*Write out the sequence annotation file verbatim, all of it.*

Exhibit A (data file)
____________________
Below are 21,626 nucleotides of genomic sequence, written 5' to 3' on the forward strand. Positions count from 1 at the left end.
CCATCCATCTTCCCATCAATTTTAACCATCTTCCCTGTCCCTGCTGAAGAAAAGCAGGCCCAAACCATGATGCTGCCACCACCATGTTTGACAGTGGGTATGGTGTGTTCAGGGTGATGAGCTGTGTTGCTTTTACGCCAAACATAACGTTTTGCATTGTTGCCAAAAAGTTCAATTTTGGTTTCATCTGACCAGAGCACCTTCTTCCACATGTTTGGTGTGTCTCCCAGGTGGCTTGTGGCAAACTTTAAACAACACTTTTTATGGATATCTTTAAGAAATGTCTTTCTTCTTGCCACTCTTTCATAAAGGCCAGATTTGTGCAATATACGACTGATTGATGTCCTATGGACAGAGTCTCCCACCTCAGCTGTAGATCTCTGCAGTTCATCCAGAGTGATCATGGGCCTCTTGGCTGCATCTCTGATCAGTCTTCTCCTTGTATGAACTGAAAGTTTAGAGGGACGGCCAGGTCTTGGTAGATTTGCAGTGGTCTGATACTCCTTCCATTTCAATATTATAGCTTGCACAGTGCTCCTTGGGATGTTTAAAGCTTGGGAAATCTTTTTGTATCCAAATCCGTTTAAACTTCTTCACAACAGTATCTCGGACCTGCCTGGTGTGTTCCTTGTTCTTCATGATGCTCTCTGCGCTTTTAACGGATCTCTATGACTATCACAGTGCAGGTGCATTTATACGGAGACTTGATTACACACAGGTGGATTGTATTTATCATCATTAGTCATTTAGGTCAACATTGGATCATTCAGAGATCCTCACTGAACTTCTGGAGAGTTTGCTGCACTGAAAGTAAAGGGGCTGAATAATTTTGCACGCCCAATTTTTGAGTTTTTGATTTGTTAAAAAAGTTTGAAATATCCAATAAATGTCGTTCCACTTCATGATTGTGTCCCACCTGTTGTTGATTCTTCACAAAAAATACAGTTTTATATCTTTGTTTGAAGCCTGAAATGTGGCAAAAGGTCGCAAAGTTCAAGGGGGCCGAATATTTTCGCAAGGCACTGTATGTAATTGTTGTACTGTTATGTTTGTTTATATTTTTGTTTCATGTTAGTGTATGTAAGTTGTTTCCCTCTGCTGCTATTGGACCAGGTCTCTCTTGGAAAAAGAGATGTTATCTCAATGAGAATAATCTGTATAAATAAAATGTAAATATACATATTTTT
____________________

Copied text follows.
Below are 21,626 nucleotides of genomic sequence, written 5' to 3' on the forward strand. Positions count from 1 at the left end.
CCATCCATCTTCCCATCAATTTTAACCATCTTCCCTGTCCCTGCTGAAGAAAAGCAGGCCCAAACCATGATGCTGCCACCACCATGTTTGACAGTGGGTATGGTGTGTTCAGGGTGATGAGCTGTGTTGCTTTTACGCCAAACATAACGTTTTGCATTGTTGCCAAAAAGTTCAATTTTGGTTTCATCTGACCAGAGCACCTTCTTCCACATGTTTGGTGTGTCTCCCAGGTGGCTTGTGGCAAACTTTAAACAACACTTTTTATGGATATCTTTAAGAAATGTCTTTCTTCTTGCCACTCTTTCATAAAGGCCAGATTTGTGCAATATACGACTGATTGATGTCCTATGGACAGAGTCTCCCACCTCAGCTGTAGATCTCTGCAGTTCATCCAGAGTGATCATGGGCCTCTTGGCTGCATCTCTGATCAGTCTTCTCCTTGTATGAACTGAAAGTTTAGAGGGACGGCCAGGTCTTGGTAGATTTGCAGTGGTCTGATACTCCTTCCATTTCAATATTATAGCTTGCACAGTGCTCCTTGGGATGTTTAAAGCTTGGGAAATCTTTTTGTATCCAAATCCGTTTAAACTTCTTCACAACAGTATCTCGGACCTGCCTGGTGTGTTCCTTGTTCTTCATGATGCTCTCTGCGCTTTTAACGGATCTCTATGACTATCACAGTGCAGGTGCATTTATACGGAGACTTGATTACACACAGGTGGATTGTATTTATCATCATTAGTCATTTAGGTCAACATTGGATCATTCAGAGATCCTCACTGAACTTCTGGAGAGTTTGCTGCACTGAAAGTAAAGGGGCTGAATAATTTTGCACGCCCAATTTTTGAGTTTTTGATTTGTTAAAAAAGTTTGAAATATCCAATAAATGTCGTTCCACTTCATGATTGTGTCCCACCTGTTGTTGATTCTTCACAAAAAATACAGTTTTATATCTTTGTTTGAAGCCTGAAATGTGGCAAAAGGTCGCAAAGTTCAAGGGGGCCGAATATTTTCGCAAGGCACTGTATGTAATTGTTGTACTGTTATGTTTGTTTATATTTTTGTTTCATGTTAGTGTATGTAAGTTGTTTCCCTCTGCTGCTATTGGACCAGGTCTCTCTTGGAAAAAGAGATGTTATCTCAATGAGAATAATCTGTATAAATAAAATGTAAATATACATATTTTT